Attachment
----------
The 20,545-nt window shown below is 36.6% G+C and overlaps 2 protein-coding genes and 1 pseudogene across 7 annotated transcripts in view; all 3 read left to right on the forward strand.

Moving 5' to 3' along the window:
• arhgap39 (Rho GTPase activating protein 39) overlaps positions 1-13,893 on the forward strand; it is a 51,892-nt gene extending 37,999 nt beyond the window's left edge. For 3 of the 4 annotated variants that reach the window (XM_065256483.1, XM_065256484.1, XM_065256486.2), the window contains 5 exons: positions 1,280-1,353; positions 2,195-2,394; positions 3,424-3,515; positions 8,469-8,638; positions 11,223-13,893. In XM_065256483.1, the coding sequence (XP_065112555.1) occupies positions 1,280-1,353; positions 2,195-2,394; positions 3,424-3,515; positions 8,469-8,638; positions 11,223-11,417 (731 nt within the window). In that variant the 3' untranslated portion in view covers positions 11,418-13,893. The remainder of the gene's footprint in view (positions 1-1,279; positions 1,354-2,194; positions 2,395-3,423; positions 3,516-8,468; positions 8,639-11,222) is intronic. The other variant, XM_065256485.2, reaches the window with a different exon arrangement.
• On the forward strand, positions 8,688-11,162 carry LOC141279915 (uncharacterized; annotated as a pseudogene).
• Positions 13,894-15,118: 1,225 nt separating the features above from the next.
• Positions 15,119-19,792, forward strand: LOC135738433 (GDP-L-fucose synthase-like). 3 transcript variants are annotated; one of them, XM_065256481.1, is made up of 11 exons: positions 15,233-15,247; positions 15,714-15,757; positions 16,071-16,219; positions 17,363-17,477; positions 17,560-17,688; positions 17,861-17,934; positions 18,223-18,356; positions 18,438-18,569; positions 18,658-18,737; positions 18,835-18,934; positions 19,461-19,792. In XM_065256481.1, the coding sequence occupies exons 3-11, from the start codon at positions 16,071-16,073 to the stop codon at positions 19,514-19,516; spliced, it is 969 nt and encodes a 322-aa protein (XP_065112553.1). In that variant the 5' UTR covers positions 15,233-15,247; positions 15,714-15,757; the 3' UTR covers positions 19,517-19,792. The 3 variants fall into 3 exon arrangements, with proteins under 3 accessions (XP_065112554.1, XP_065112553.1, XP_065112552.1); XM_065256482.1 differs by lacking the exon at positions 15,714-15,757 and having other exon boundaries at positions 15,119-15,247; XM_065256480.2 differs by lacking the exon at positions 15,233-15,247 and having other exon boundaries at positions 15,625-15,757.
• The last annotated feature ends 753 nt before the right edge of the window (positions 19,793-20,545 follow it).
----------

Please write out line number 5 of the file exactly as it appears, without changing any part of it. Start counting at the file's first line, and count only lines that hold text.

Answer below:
• Positions 13,894-15,118: 1,225 nt separating the features above from the next.